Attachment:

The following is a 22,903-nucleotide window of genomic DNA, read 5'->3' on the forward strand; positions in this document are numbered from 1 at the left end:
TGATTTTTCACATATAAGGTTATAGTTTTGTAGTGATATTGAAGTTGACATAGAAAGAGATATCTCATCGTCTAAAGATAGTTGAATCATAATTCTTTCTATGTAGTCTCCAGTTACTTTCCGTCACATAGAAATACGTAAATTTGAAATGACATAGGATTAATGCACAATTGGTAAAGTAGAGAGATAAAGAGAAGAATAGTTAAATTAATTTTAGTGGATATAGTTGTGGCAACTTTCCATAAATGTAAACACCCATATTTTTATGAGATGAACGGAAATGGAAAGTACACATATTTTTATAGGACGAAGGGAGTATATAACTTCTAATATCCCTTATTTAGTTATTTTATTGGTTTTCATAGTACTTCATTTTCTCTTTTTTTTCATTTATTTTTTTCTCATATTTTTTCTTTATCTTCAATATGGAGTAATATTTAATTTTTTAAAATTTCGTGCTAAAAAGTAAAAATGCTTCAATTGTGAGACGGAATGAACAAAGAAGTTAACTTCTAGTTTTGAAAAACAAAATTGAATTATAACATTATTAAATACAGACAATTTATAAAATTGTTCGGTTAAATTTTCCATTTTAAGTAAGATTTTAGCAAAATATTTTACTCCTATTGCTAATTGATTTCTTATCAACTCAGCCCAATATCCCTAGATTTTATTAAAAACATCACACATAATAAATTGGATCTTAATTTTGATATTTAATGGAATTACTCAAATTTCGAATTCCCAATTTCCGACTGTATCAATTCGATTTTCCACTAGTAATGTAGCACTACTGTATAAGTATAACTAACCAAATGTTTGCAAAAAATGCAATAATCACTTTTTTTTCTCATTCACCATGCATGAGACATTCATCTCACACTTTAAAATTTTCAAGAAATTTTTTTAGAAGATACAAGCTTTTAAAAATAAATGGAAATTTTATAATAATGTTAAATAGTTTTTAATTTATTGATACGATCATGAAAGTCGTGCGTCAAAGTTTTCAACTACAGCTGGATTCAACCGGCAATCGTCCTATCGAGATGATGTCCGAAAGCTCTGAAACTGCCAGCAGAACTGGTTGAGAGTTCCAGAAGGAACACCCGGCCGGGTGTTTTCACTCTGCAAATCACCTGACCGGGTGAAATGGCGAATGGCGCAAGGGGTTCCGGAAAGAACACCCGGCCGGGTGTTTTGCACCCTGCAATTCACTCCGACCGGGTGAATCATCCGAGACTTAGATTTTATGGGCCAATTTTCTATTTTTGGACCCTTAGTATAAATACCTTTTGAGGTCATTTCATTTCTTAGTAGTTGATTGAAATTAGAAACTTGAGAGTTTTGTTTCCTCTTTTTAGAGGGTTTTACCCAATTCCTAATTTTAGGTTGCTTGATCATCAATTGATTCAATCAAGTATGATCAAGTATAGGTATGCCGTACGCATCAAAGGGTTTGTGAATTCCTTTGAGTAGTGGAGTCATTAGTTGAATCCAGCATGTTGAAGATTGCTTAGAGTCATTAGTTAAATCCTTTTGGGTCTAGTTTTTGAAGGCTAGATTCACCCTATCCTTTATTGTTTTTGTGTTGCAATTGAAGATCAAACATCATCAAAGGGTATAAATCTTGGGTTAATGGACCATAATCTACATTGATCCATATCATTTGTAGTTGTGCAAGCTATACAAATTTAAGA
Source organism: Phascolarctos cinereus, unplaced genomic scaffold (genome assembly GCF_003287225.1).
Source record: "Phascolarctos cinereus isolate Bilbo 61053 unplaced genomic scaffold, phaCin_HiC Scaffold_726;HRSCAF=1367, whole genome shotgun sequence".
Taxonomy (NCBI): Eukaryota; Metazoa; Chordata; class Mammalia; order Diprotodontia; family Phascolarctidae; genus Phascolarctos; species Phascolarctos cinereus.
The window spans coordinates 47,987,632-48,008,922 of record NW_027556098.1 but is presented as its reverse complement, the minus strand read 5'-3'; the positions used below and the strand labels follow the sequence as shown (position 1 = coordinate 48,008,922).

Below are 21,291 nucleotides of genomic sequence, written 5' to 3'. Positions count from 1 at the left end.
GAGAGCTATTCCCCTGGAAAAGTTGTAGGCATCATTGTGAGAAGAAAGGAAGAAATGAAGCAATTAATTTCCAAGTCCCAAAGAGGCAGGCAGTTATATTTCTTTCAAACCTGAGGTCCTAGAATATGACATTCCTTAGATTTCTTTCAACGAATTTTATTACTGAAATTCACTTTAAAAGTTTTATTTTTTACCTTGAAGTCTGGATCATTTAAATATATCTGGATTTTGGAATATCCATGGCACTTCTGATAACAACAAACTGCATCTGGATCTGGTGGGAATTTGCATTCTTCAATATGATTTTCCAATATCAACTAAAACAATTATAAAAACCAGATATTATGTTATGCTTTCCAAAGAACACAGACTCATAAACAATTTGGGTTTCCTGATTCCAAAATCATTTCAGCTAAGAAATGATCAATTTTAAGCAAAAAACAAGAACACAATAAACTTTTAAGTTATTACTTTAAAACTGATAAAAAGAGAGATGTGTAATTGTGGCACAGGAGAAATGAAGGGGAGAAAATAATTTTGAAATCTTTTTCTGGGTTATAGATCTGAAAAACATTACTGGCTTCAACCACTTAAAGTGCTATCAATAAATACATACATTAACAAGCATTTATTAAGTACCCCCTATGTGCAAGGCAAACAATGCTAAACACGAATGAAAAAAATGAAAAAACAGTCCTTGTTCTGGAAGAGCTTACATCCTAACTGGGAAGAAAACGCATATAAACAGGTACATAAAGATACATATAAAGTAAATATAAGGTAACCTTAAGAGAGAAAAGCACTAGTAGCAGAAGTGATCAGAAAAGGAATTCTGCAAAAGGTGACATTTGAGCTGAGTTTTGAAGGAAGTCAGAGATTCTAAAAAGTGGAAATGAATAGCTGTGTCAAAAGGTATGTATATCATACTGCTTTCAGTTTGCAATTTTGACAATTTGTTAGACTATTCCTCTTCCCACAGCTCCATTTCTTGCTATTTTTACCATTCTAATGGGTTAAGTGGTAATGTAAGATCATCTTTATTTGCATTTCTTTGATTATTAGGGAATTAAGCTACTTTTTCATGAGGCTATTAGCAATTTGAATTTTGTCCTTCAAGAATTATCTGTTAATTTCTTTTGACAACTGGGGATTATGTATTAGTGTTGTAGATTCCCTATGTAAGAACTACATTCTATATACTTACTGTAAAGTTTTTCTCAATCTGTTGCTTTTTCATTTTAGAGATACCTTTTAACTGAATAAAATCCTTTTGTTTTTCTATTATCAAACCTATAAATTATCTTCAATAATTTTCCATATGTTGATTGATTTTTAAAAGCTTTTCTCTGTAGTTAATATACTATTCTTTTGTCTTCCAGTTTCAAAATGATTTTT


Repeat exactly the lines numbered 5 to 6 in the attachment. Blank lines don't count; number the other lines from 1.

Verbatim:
Taxonomy (NCBI): Eukaryota; Metazoa; Chordata; class Mammalia; order Diprotodontia; family Phascolarctidae; genus Phascolarctos; species Phascolarctos cinereus.
The window spans coordinates 47,987,632-48,008,922 of record NW_027556098.1 but is presented as its reverse complement, the minus strand read 5'-3'; the positions used below and the strand labels follow the sequence as shown (position 1 = coordinate 48,008,922).